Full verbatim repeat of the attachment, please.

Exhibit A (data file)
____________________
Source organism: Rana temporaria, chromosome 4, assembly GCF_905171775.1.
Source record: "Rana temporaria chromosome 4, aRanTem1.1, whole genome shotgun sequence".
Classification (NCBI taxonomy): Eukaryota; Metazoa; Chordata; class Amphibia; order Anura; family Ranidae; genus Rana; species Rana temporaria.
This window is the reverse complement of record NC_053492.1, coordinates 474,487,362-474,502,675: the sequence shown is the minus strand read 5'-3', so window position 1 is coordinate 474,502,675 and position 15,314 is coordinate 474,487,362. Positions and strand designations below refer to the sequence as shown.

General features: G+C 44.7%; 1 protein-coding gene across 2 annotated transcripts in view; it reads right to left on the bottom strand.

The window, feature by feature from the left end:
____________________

Source organism: Rana temporaria, chromosome 4, assembly GCF_905171775.1.
Source record: "Rana temporaria chromosome 4, aRanTem1.1, whole genome shotgun sequence".
Classification (NCBI taxonomy): Eukaryota; Metazoa; Chordata; class Amphibia; order Anura; family Ranidae; genus Rana; species Rana temporaria.
This window is the reverse complement of record NC_053492.1, coordinates 474,487,362-474,502,675: the sequence shown is the minus strand read 5'-3', so window position 1 is coordinate 474,502,675 and position 15,314 is coordinate 474,487,362. Positions and strand designations below refer to the sequence as shown.

General features: G+C 44.7%; 1 protein-coding gene across 2 annotated transcripts in view; it reads right to left on the bottom strand.

The window, feature by feature from the left end: